Dough Divider — A mechanical device for accurately portioning the dough into smaller, select weight pieces.
Dough Docker — A dough docker is a tool that is passed over the dough with some downward force to crimp the top and bottom layers of the dough together. The result is a control in the number and size of blisters or bubbles that develop atop the crust during baking. The dough docker is sometimes erroneously called a “dough perforator”. The docker has blunt pins that are designed to crimp the dough together, much like spot welding, and does not actually perforate the dough.
Dough Fermentation — Dough fermentation is the time that the yeast is allowed to act upon the dough/flour between mixing and shaping or forming.
Dough Memory/Snap Back — Dough memory is the phenomenon that is seen when a dough piece is formed out to the desired diameter, and then within a matter of seconds it shrinks back to a smaller size.
Dough Rounder — A mechanical device for shaping a cut/divided dough piece and forming it into a symmetrical, round ball.
Dough Sheeter — The dough sheeter is sometimes called a dough roller. It is designed to sheet a dough ball out to a predetermined thickness by two or more passes through the sheeting rolls.
Down Stacking — Removing the top box from a cross stacked column of boxes and placing it in the lowermost position of a new stack. In this stack, each box will be placed parallel to the other boxes allowing them to nest in each other for an air tight seal, thus preventing drying of the dough balls.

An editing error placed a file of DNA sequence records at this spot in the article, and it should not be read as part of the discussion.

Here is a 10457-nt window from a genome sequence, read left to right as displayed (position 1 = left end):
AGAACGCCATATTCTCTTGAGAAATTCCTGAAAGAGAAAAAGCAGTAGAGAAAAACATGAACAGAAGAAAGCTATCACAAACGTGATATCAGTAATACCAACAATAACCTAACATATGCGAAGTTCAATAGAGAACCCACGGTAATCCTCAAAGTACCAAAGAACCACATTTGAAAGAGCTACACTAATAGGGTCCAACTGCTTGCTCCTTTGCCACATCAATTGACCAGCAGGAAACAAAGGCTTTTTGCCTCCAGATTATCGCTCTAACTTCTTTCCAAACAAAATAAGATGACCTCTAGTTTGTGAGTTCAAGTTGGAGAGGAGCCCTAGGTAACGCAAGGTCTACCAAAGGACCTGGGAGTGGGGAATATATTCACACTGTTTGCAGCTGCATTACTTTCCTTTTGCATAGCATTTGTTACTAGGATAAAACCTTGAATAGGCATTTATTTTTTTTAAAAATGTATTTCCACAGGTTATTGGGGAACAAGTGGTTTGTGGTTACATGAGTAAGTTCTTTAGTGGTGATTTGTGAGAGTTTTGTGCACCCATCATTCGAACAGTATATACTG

Emergency Dough — This is a dough that is made as a derivation of your regular pizza dough formula. It is designed to be made in the event that you should lose your regular dough for whatever reason. As the name implies, it should only be used for those “special” emergency occasions when you would otherwise be unable to open your store due to the loss of your dough during the night. Emergency doughs are made by increasing the dough temperature to 90-95 F, and doubling the normal yeast content. The dough is divided and formed into dough balls immediately after mixing, wiped with oil and placed into dough boxes to proof for 1.5 to 2 hours. The dough is then ready to form into skins.
Gum Line — A doughy, gum-like line that can develop between the crust and the cheese topping. Pre-saucing a skin without first applying a light coating of oil to the dough surface can result in the development of a gum line.
Hand Forming — Shaping a dough piece into a pizza skin by any of several methods using one’s hands.
Hot Press — There are two types of hot presses currently in use. Those with just a heated head (top part of the press), and those with both a heated head and platten (base/bottom plate). Some hot presses will only press out a flat-shaped dough piece; some are designed to press out dough into a deep-dish pan. Additionally, since the bottom of the dough has been heated, it takes on a dry feel, allowing it to be easily handled without the need of a pan under it.